Kellogg - which claims its applications have been rising while others' have fallen - is not alone in seeking to adapt to industry's needs. For instance, the Dartmouth and Duke's schools say they have long sought to appeal to students and businesses alike.

But most eyes are on the mighty Harvard, which is introducing radical changes to its MBA programme. The school, which attracts 6,000 applicants each year for 800 places, says it is in the second stage of a three-phase 'wide- angle' view of the entire curriculum. Among the proposals being considered are alterations to the grading system, smaller classes and an emphasis on teamwork.

While these moves towards more practical business issues have been welcomed by many in the US, business people themselves seem less convinced. Observers among the schools' European counterparts believe the huge investments made by such companies as Motorola and General Electric in setting up their own 'universities' stem from their desire for more directly applicable training and development.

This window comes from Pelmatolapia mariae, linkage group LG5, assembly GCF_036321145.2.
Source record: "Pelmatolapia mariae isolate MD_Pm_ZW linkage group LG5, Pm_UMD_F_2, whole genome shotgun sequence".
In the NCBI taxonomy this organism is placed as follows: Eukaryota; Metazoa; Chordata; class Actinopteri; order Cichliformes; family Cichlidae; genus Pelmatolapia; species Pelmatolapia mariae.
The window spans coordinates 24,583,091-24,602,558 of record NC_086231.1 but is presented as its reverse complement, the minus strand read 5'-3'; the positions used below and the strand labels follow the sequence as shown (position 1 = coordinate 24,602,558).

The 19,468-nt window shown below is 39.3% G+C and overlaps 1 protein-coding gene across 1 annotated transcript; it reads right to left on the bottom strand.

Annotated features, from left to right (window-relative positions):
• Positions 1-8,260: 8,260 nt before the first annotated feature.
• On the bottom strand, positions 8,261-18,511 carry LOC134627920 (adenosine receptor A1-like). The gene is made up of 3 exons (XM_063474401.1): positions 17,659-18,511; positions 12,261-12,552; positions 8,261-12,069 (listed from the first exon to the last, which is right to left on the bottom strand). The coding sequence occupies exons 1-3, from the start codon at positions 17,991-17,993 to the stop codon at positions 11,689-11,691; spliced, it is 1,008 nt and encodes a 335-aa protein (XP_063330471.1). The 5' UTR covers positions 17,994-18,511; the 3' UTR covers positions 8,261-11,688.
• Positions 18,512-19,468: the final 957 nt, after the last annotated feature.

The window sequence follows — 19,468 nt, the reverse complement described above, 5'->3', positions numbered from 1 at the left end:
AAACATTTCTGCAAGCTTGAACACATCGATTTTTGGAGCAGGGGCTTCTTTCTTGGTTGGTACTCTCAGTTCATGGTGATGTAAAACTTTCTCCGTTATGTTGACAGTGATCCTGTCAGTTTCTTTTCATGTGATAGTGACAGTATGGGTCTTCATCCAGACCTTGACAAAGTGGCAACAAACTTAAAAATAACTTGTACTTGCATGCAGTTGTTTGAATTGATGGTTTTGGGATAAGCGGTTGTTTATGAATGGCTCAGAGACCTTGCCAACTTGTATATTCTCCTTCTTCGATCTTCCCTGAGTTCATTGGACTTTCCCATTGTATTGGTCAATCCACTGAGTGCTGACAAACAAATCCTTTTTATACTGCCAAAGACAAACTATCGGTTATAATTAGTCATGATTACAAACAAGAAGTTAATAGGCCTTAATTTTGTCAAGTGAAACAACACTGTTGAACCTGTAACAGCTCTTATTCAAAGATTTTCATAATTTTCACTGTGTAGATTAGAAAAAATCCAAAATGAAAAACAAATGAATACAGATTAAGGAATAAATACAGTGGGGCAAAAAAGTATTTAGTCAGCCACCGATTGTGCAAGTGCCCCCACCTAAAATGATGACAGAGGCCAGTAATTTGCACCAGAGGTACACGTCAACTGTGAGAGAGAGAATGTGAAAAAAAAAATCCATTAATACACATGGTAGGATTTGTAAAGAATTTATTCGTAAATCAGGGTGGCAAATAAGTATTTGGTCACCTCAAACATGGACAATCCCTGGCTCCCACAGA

Insead, the French school long noted for its international outlook, claims to be receiving increasing interest from US companies as they realise they cannot become more global by obtaining management locally.

Professor Leo Murray, director of the Cranfield School of Management - which even in Europe is noted for its pragmatic approach - says he was shocked by how little executive education US schools provided when he looked at them several years ago.

He blames the 'publish or perish' attitude for making the schools academic and insular. He says the MBA should do three things: provide teaching in areas such as finance and management methods; expose students to situations and problems; and, most important, offer personal development through teamwork.

'When you're doing distance learning or in a class of 750 (as is the case in some US schools), you can't do that,' Prof Murray says.